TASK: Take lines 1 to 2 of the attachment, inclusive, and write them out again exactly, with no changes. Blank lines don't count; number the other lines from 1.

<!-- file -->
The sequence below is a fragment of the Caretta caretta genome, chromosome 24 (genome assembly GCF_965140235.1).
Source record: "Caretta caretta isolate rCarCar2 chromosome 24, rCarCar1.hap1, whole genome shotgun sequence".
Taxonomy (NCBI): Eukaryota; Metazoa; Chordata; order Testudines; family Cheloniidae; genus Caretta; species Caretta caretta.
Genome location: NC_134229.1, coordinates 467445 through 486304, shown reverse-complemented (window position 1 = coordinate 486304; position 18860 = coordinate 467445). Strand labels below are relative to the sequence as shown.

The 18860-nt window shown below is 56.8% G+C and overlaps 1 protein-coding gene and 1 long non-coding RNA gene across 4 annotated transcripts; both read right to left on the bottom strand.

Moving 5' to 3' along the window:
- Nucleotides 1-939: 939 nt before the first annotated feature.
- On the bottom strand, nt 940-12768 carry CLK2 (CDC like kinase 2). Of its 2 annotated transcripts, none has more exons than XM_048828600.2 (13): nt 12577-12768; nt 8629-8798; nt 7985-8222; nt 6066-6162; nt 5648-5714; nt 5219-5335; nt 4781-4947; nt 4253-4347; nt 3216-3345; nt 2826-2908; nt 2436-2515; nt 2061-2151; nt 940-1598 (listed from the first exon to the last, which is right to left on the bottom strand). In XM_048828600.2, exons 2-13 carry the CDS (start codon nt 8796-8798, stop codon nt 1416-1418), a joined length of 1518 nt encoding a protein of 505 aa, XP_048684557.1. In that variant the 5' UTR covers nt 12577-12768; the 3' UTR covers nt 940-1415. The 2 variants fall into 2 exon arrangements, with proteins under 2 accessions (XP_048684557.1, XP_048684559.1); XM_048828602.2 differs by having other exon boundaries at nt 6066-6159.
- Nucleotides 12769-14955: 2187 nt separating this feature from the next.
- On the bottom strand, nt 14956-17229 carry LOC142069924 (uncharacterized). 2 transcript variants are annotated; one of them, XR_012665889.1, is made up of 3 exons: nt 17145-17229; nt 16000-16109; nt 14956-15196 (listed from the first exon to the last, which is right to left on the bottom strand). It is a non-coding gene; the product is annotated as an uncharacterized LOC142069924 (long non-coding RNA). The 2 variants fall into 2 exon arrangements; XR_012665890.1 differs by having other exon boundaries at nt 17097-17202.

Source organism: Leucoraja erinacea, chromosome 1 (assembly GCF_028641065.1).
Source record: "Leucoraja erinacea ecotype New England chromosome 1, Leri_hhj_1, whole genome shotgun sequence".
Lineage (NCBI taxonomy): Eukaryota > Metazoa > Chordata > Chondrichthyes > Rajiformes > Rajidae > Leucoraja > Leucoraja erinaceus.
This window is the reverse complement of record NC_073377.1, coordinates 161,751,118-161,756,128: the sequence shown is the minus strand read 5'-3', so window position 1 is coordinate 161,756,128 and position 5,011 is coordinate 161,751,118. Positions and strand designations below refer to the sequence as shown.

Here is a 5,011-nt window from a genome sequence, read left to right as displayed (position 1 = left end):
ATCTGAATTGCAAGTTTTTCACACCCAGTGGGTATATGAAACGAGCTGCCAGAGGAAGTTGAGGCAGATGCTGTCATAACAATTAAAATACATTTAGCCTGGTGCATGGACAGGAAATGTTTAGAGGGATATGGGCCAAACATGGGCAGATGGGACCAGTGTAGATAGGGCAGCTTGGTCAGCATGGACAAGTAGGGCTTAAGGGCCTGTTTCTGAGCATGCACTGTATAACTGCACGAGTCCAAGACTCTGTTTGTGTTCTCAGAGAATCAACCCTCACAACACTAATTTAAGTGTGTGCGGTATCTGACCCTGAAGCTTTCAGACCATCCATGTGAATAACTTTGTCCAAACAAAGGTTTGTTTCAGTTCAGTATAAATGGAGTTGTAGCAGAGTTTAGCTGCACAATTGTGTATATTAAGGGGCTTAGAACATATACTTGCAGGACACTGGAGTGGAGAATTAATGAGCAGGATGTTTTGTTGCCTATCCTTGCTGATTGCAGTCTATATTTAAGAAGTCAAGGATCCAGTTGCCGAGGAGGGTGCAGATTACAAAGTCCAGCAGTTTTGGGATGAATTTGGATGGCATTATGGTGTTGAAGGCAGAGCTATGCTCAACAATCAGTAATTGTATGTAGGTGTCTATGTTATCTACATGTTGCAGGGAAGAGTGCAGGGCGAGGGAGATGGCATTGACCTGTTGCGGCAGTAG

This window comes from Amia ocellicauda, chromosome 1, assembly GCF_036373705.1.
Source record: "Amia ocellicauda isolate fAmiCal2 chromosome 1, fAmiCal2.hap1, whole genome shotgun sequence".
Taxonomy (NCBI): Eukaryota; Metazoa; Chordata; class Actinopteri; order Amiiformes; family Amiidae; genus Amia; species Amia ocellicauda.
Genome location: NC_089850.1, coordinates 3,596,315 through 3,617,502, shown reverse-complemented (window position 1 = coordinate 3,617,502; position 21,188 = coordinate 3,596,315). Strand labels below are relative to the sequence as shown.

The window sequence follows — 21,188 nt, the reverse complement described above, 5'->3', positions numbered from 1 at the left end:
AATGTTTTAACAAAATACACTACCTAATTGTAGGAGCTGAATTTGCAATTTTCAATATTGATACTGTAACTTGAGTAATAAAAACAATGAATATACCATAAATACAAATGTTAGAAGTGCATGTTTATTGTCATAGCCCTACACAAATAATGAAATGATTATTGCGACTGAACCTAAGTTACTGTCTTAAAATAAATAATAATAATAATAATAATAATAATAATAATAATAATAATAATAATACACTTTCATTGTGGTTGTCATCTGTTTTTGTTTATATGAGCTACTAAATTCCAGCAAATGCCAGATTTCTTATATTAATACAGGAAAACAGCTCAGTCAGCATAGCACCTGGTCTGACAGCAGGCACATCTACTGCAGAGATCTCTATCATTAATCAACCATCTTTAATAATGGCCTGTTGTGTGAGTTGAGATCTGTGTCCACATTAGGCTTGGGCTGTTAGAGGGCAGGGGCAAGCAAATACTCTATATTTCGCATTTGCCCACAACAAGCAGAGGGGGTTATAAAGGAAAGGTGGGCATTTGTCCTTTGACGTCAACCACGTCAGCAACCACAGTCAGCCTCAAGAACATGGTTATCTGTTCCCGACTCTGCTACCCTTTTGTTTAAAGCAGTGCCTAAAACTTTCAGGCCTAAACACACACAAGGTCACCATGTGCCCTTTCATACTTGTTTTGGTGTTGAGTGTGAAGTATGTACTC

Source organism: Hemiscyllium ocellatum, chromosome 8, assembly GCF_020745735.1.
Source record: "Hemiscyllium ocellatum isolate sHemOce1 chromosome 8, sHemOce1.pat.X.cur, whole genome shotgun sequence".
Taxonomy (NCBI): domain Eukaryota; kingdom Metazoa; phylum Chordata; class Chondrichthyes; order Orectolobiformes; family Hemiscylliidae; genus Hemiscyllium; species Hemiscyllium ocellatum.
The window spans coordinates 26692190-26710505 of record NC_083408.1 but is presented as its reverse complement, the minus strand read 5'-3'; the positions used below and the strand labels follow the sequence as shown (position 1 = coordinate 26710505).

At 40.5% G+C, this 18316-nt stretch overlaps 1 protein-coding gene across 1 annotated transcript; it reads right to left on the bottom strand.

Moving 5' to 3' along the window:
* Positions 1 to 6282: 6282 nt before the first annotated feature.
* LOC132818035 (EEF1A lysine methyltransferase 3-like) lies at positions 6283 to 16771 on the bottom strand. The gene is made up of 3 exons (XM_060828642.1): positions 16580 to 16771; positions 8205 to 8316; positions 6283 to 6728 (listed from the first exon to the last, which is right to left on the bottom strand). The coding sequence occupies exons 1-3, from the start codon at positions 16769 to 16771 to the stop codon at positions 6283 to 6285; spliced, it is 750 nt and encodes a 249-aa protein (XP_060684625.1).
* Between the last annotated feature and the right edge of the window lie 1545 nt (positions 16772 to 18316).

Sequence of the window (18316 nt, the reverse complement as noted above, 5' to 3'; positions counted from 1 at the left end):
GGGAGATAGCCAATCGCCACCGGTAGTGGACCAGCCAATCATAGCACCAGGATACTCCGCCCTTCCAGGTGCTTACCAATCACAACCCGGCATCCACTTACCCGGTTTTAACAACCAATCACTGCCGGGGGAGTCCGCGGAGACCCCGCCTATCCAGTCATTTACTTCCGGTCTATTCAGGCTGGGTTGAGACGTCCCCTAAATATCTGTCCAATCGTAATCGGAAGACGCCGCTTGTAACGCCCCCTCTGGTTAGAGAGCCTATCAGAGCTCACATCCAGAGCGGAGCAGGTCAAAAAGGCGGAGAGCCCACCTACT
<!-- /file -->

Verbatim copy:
The sequence below is a fragment of the Caretta caretta genome, chromosome 24 (genome assembly GCF_965140235.1).
Source record: "Caretta caretta isolate rCarCar2 chromosome 24, rCarCar1.hap1, whole genome shotgun sequence".